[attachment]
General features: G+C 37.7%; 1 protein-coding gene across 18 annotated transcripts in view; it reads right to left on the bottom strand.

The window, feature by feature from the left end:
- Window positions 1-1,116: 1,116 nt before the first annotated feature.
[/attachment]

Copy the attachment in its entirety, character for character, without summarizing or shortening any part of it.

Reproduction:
General features: G+C 37.7%; 1 protein-coding gene across 18 annotated transcripts in view; it reads right to left on the bottom strand.

The window, feature by feature from the left end:
- Window positions 1-1,116: 1,116 nt before the first annotated feature.